Anne Macquarie: White-crowned sparrows and billionaires

I’ve been living with white-crowned sparrows all my life. Their year-round range coincides nearly exactly with my life’s range: western Nevada, the Sierra Nevada, coastal California, and western Colorado. In Carson City anyone with a backyard bird feeder has seen white-crowned sparrows pecking and cracking the seed scattered under the feeder by a greedy blue jay.

Bird guides rate white-crowned sparrows as common. Lots of people have watched and studied them, both amateurs and experts. We know that they sing in their local dialect, and they learn new songs when they move into new territories. The Cornell Bird Laboratory tells us that a migrating white-crowned sparrow was once tracked moving 300 miles in a single night. Alaskan white-crowned sparrows migrate about 2,600 miles to winter in Southern California.

It’s extraordinary how extraordinary ordinary birds can be.

White-crowned sparrows are our neighbors and for me, they mean I’m home — in my own home territory. Birds do that — especially the common ones. Hear a chickadee and the song takes you to the mountains; hear a robin singing and you remember spring mornings walking to school; see a common merganser and you’re on the beach at Tahoe again.

The Audubon Society has added new information to its venerable Field Guide to North American Birds about how climate change will affect our birds. If temperatures go up 2 degrees C, 56% of the white-crowned sparrow’s range will be lost in Nevada, California and Wyoming. If temperatures go up 3 degrees C, 78% of their range will be lost.

A 2018 report by the international Panel on Climate Change gives a range of temperature rise of 0.3C to 4.8C, depending on what we do or don’t do. At the higher ranges — increasingly likely as our governments continue doing far from enough — there will be no more white-crowned sparrows in most of the American west. And Trump just last week took our nation on a giant leap backward by starting the process to withdraw from the Paris climate accord.

Meanwhile, Elon Musk is planning to go to Mars. Not just to explore it. He thinks people will need to move there. He says he wants to start building a human settlement on Mars by the 2050s and he even estimates how many trips of his starships it would take to do it. Billionaire Jeff Bezos has his own space colonization fantasies.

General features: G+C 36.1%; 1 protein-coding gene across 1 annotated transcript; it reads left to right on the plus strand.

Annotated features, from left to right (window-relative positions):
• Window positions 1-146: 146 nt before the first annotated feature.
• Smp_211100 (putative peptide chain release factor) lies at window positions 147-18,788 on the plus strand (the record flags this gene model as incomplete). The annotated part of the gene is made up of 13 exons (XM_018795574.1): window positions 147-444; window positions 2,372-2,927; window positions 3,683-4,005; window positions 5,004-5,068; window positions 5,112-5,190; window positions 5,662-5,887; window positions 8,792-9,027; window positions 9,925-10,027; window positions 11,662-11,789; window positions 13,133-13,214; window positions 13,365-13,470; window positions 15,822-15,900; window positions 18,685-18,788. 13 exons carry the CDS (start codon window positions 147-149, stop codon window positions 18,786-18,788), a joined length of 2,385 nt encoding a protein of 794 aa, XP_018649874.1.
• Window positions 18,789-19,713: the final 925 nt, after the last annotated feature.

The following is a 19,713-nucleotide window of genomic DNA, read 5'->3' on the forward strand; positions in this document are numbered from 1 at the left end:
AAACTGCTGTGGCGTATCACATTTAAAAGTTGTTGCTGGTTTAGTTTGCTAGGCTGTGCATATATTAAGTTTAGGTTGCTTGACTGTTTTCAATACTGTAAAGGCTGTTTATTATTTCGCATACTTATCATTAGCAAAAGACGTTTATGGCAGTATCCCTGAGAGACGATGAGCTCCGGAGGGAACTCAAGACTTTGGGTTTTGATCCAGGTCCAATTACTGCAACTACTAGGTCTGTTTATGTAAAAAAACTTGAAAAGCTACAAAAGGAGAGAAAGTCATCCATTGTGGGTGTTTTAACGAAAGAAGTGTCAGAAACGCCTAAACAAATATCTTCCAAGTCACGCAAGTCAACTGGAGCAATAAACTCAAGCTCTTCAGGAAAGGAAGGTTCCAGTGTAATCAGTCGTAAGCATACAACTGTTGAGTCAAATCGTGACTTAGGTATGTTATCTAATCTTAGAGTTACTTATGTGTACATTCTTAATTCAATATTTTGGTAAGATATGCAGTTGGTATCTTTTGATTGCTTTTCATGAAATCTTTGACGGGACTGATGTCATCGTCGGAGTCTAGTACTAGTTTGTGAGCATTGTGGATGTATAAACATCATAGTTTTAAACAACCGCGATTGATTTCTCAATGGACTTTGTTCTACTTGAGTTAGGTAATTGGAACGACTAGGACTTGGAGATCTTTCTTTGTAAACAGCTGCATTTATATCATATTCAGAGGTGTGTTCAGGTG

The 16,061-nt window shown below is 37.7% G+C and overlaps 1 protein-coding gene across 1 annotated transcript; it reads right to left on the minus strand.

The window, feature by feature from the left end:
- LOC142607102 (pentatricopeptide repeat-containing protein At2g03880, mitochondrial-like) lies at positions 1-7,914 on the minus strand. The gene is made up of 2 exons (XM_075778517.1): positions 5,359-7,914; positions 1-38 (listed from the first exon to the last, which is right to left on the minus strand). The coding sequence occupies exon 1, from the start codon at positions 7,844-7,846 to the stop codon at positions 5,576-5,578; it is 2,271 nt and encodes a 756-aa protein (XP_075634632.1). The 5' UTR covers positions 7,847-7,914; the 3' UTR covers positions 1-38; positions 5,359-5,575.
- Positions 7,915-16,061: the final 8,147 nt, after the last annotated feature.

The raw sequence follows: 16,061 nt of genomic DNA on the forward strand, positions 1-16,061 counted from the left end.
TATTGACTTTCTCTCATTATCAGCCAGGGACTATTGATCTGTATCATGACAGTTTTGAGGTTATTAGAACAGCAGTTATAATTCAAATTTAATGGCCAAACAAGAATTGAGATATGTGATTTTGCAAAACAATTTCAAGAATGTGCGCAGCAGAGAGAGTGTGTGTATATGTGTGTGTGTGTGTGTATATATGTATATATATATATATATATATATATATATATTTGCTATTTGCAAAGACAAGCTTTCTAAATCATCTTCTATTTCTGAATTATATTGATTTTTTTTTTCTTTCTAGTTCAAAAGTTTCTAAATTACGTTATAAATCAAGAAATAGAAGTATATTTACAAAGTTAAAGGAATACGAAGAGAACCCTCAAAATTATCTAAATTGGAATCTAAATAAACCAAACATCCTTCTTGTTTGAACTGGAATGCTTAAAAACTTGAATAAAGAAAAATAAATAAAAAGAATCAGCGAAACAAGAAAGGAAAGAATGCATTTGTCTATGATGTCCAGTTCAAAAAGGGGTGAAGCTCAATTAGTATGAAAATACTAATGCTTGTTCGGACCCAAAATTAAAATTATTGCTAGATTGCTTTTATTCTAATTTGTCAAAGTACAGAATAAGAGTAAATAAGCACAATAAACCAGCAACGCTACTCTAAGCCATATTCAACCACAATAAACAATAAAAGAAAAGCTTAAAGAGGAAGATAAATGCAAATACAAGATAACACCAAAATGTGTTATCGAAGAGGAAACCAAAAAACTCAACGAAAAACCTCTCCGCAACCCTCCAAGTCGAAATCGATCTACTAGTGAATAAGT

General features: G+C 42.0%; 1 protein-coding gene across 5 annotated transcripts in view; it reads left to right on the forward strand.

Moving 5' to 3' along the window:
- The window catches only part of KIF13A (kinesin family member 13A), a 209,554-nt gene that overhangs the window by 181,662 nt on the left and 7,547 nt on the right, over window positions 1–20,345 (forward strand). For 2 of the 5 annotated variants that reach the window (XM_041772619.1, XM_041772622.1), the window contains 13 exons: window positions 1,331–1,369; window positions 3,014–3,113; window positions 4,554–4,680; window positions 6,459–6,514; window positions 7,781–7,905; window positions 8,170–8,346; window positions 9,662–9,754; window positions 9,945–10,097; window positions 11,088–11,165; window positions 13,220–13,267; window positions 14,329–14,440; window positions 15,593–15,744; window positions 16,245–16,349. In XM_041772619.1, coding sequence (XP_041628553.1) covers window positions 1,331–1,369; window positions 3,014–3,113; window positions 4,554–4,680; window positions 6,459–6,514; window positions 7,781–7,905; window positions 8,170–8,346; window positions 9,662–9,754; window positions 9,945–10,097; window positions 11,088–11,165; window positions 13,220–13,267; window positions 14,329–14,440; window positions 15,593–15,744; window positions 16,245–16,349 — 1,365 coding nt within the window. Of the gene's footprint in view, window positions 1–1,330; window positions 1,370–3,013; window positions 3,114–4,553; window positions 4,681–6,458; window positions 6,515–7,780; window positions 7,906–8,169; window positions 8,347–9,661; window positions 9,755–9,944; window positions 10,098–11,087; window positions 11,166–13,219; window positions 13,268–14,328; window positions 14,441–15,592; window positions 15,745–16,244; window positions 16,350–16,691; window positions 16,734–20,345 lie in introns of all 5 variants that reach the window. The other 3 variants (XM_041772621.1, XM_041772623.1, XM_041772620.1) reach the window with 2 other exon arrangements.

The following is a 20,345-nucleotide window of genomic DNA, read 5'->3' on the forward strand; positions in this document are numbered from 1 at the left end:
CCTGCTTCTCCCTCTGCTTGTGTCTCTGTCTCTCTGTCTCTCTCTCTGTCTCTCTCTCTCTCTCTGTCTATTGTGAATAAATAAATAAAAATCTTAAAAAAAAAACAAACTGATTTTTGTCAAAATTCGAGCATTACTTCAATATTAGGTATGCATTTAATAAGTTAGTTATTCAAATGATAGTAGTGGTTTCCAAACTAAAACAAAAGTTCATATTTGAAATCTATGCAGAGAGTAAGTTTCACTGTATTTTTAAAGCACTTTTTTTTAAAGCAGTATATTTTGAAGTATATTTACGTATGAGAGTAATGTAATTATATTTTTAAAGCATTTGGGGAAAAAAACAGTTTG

After the initial gee-whiz-how-smart-those-billionaires-are reaction, people who think seriously about space say how far-off these fantasies are. Problems like the effect of low and zero gravity on human bodies, the effects on our cancer-fighting cells, toxicity of Martian soil, difficulties with conception, pregnancy and childbirth. Basically humans are designed to live on this earth. We’ve evolved with it and grown up as a species on it.

And this: wild white-crowned sparrows will never live on Mars. What is our life as humans without white-crowned sparrows and all the other living beings with whom we’ve co-evolved?

Live on a sterile colony for rich people (because who else could afford to live there?) designed and ruled by arrogant technocrats? Not me. I’m not ready to give up on my planet yet. I think Musk’s and Bezo’s megalomaniacal fantasies are nothing but a distraction from the real work that needs to be done.

I prefer to protect and fight for a planet where our children and all their descendants can hear white-crowned sparrows singing in their local dialects. I wish I had Musk’s and Bezo’s billions to help me do it.

Anne Macquarie blogs about clean energy and climate change in Nevada at


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